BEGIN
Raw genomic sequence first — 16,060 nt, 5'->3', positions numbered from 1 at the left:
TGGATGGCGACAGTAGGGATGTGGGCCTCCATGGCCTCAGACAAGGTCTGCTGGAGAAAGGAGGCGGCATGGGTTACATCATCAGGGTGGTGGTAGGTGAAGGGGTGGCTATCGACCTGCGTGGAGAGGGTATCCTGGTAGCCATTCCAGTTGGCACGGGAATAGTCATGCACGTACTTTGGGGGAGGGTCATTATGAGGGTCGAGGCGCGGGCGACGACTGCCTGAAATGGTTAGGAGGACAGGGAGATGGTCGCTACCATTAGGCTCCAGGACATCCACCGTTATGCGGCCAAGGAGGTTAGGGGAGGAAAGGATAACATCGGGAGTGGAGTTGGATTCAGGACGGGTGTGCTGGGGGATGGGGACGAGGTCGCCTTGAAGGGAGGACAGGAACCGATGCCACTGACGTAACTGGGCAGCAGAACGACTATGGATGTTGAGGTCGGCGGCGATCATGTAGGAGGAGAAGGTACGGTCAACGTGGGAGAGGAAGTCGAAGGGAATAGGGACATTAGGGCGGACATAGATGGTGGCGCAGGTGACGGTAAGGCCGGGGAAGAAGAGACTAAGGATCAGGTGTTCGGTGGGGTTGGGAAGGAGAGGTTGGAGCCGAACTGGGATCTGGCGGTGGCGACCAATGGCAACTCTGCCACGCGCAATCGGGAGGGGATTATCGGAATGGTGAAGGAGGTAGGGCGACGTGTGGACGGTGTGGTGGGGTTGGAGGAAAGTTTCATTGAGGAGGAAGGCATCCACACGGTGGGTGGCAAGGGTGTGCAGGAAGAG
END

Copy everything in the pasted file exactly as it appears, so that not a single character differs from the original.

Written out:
Raw genomic sequence first — 16,060 nt, 5'->3', positions numbered from 1 at the left:
TGGATGGCGACAGTAGGGATGTGGGCCTCCATGGCCTCAGACAAGGTCTGCTGGAGAAAGGAGGCGGCATGGGTTACATCATCAGGGTGGTGGTAGGTGAAGGGGTGGCTATCGACCTGCGTGGAGAGGGTATCCTGGTAGCCATTCCAGTTGGCACGGGAATAGTCATGCACGTACTTTGGGGGAGGGTCATTATGAGGGTCGAGGCGCGGGCGACGACTGCCTGAAATGGTTAGGAGGACAGGGAGATGGTCGCTACCATTAGGCTCCAGGACATCCACCGTTATGCGGCCAAGGAGGTTAGGGGAGGAAAGGATAACATCGGGAGTGGAGTTGGATTCAGGACGGGTGTGCTGGGGGATGGGGACGAGGTCGCCTTGAAGGGAGGACAGGAACCGATGCCACTGACGTAACTGGGCAGCAGAACGACTATGGATGTTGAGGTCGGCGGCGATCATGTAGGAGGAGAAGGTACGGTCAACGTGGGAGAGGAAGTCGAAGGGAATAGGGACATTAGGGCGGACATAGATGGTGGCGCAGGTGACGGTAAGGCCGGGGAAGAAGAGACTAAGGATCAGGTGTTCGGTGGGGTTGGGAAGGAGAGGTTGGAGCCGAACTGGGATCTGGCGGTGGCGACCAATGGCAACTCTGCCACGCGCAATCGGGAGGGGATTATCGGAATGGTGAAGGAGGTAGGGCGACGTGTGGACGGTGTGGTGGGGTTGGAGGAAAGTTTCATTGAGGAGGAAGGCATCCACACGGTGGGTGGCAAGGGTGTGCAGGAAGAG